Category Archives: pork

Haggis Scotch egg (Makes: 6 Preparation time: 30/45 minutes)

Scotch eggs have definitely been on the brain this weekend.  In honour of the Joneses being in town I thought I would try out a new recipe on them.  So this morning I knocked up some Scotch eggs for lunch.

I have to be honest it didn’t go entirely to plan!  Having successfully soft boiled the eggs  I then proceeded to ruin 6 of them whilst peeling off the shells. I don’t know if I was being particularly heavy handed or if the eggs weren’t as fresh as normal but whatever it was I ended up with a lot of yolk on my hands and had a minor sense of humour failure.  Fortunately for me my housemate came to the rescue and not only picked up some more eggs but ended up peeling the little devils for me.

Today’s Scotch eggs were made using both duck and chicken eggs and they were both equally as good as each other.  The only slight plus in favour of the duck eggs  they proved to be slightly more robust when it came to peeling and were the only two eggs that I actually managed to peel successfully.

For the meaty shell I used a combination of sausage meat and haggis, which helped the haggis to become more malleable for shaping around the egg whilst retaining its earthy beautifully seasoned flavour!  I am pleased to report after the initial egg peeling disaster all of the Scotch eggs once deep fried had retained their runny yolk – WIN!!!

Now then I have to stress that the even though I had what can only be described as an utter fail this morning – this was highly unusual!  Please do not let this put you off making  these little beauties as it really is very straightforward!  Enjoy.

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Pork belly with cranberry glaze (Serves: 3/4 – Preparation time: 2-2.5hrs)

I am going through a phase of trying to use up leftovers and empty my freezer which is no mean feat.  As a family we are notorious for hunting down a bargain and raiding the reduced aisle for tasty goodies. In fact there have been several occasions of late where certain members of the family have  bragged about stocking up their freezer with organic meat that has been reduced to quite frankly a silly price.

So why pork belly and cranberry I hear you ask, well quite simply a month or so ago I picked up a decent piece of belly pork that had been reduced and it has been sitting in the freezer waiting to be used along with half a bag of frozen cranberries that I bought for Christmas.  In the interests of trying to be somewhat more frugal this month I decided to knock to together Sunday lunch using up these ‘scraps’ and I have to say that I was very pleased with the outcome!  A beautifully tender piece of pork, crackling, topped with a sticky sharp cranberry sauce – YUM!

Now, whilst I made my cranberry sauce, if you are looking to cheat then just use shop bought cranberry sauce.  In all seriousness there isn’t much to this recipe so do give it try, if you don’t make the cranberry sauce then there are really only two steps – how much more simple can you get?! Enjoy.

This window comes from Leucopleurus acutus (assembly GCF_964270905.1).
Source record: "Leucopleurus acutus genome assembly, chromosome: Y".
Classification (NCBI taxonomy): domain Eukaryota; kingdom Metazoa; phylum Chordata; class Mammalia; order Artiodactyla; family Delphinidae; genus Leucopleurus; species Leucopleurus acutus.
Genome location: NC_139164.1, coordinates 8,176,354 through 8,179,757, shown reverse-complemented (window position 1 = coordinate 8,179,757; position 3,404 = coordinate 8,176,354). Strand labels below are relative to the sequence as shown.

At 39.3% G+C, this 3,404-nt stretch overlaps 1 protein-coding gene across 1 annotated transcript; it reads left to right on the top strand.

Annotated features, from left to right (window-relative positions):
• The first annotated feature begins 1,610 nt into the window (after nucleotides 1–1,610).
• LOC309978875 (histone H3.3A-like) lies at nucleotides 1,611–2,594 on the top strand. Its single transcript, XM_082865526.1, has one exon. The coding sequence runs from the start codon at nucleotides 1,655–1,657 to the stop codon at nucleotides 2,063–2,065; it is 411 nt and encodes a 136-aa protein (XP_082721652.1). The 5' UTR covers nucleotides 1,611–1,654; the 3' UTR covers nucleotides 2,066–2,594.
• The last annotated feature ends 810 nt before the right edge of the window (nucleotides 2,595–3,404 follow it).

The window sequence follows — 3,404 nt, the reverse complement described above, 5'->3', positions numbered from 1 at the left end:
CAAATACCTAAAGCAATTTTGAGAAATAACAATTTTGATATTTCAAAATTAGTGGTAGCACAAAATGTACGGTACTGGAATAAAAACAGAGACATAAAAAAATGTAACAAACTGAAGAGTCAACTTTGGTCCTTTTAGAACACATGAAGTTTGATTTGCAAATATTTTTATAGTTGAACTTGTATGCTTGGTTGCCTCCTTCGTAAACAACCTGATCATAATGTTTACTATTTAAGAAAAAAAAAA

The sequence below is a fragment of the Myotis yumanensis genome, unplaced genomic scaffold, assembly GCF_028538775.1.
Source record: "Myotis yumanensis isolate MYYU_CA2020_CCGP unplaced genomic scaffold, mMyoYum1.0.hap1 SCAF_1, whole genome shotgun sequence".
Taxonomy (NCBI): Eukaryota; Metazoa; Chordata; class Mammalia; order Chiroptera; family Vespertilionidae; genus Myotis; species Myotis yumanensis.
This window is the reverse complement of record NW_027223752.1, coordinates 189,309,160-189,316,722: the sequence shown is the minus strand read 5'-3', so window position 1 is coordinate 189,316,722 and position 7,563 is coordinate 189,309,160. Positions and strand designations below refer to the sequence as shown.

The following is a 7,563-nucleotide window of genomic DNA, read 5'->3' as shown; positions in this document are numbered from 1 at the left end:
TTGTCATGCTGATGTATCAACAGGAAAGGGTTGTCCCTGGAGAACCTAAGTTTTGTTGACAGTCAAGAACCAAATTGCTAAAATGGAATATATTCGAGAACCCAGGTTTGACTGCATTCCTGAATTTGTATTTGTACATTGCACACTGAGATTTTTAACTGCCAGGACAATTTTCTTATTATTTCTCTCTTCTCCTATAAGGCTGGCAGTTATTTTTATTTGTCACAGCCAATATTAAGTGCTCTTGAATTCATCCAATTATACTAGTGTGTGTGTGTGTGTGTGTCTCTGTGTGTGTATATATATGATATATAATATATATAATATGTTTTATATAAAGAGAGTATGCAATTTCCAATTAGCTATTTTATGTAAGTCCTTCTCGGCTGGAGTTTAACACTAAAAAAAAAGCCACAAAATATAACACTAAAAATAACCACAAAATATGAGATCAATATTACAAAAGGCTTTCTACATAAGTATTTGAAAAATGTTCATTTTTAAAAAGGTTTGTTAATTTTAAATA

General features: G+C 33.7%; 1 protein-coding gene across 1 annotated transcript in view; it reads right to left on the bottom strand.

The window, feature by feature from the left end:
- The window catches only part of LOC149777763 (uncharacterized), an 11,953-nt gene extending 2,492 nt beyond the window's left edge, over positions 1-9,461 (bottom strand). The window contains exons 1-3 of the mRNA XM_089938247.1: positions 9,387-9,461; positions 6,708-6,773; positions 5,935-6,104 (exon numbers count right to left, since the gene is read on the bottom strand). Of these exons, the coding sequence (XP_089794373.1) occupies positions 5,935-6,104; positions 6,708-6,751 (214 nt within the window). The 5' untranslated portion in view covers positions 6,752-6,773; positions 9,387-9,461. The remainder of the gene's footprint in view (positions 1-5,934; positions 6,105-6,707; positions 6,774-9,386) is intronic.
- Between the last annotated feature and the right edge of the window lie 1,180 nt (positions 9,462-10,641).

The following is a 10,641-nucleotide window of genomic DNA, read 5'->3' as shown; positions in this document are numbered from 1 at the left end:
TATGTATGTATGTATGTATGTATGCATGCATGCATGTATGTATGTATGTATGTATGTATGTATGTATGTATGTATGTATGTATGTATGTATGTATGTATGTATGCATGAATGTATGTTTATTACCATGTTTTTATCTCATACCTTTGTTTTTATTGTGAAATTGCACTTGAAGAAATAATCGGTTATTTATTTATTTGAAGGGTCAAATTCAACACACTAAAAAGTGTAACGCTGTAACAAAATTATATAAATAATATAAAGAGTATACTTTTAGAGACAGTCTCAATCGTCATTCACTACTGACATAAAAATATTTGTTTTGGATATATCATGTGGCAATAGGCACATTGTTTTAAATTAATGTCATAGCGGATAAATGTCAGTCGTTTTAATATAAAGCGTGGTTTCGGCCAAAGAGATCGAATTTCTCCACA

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Mini pork and cranberry pies (Makes: 36 – Preparation time: 1.5-2hrs)

Christmas is well and truly on its way with Christmas parties happening left, right and centre!  Lately I have been making a lot of mince pies and whilst I like them I have to admit I am more of a savoury person, so last weekend I decided to try out a new recipe more in line with an open topped pork pie.

 I have to give credit to Cockburns of Bedale who are the real inspiration for this recipe – for many years when I visited my eldest brother up in Yorkshire we would go to this butchers early on a Saturday morning to buy their open topped pork pies still warm from the oven for lunch (that is if they lasted that long…).  If you are ever on the on the A1 heading through Yorkshire, I highly recommend that you make a little detour via Bedale and visit this butchers to try one of their pies, I promise you will not regret it!

 Whilst the pies have similarities to a pork pie they are not made using hot water crust pastry. Instead this pie recipe uses a shortcrust pastry made with beef suet, the pastry case is then filled with spiced pork meat and topped with homemade cranberry sauce – delicious savoury sweet goodness!  The pies make great canapes at a drinks party as they are surprisingly light but absolutely moreish.

 The recipe below does have a lot of steps, however if time is not on your side and you need a quicker option, then simply follow the cheat options below.

 Cheats option / time saver:

  • Use shop bought pastry.
  • Replace the pork mixture with some festive flavoured sausages instead and simply remove the meat from the skins.
  • Use shop bought cranberry sauce preferably containing whole berries.

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Tartiflette (Serves: 3/4 – Preparation time: less than 1hr)

Molten cheese oozing between layers of potatoes and smoky crispy bacon pieces – do I really need to say any more?  As I write this recipe I am sorely tempted to sneak out to the shops an buy another Reblochon as I adore this recipe (my waistline less so…)